But that isn't the point. Or maybe it sort of is the point.... the point being.... that things are bad. That's a given. It's war. It looks bleak, it's a grind, good people get killed and maimed, and it's hard to maintain hope on a daily basis. These things are common to all wars. Yet they don't constitute valid reasons, in and of themselves, for withdrawal. Sometimes time takes time. Persistence certainly pays off, most especially against guerrilla enemies. Will it pay off in the long run? I don't know, and neither does anyone else. It most certainly won't pay off if we decide to withdraw just because we're not willing to tolerate wartime conditions while we fight a war.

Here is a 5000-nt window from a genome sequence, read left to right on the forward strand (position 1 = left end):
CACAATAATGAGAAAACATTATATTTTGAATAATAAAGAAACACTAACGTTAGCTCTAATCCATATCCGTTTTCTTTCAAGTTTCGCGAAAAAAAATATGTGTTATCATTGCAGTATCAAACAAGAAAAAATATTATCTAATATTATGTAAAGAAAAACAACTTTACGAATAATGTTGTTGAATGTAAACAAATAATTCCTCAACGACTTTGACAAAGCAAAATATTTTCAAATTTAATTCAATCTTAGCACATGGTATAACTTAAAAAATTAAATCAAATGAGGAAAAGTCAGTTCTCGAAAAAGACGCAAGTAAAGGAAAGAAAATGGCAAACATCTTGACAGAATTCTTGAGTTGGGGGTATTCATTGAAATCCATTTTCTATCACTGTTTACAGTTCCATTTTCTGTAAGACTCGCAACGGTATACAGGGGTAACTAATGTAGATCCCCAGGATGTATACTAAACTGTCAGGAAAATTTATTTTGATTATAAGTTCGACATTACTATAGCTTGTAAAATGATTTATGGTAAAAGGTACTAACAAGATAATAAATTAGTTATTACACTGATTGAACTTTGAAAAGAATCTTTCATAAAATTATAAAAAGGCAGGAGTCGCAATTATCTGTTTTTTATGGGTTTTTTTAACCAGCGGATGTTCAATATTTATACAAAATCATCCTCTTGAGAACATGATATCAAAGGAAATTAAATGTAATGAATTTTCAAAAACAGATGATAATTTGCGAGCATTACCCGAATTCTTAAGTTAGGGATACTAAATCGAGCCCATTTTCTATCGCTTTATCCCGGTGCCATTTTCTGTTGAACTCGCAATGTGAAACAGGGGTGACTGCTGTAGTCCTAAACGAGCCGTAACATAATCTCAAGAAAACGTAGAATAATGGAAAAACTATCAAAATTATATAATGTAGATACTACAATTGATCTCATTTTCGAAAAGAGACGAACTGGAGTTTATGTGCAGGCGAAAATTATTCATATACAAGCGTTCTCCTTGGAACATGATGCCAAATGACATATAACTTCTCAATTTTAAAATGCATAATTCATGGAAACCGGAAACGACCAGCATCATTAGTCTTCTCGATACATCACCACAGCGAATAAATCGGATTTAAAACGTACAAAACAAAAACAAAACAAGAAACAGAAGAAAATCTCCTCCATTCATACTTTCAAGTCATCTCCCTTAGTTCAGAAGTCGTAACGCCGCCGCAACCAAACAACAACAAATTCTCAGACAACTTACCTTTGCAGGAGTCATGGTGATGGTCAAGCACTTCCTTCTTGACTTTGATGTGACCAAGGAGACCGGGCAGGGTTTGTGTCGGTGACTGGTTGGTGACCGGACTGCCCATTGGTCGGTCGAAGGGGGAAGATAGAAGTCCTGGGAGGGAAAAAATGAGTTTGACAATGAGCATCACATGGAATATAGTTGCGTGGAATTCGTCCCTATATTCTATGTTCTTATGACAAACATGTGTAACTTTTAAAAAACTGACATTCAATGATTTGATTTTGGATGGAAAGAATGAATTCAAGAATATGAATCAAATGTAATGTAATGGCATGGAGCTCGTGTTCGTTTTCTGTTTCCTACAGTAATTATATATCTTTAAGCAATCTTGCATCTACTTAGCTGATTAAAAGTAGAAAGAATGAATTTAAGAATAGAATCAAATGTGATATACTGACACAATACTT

I think the problem is that it isn’t clear what our objectives are in Afghanistan and what US interests are being served by our continued presence there.
I agree that casualties and a bleak outlook for victory are not valid reasons to withdraw, but I also think that not wanting to “lose” isn’t a valid reason to stay in and of itself if there’s no ultimate purpose to our efforts there.
I think it’s perfectly legitimate for us to re-evaluate our objectives and ask three important questions. 1)What US interests are being served by our operations in Afghanistan? 2)Is this the best way to serve those interests? and 3) Are the interests being served worth the expenditure being made?
If we can’t answer those questions to our satisfaction, then there’s no disgrace withdrawing from an irrational war effort.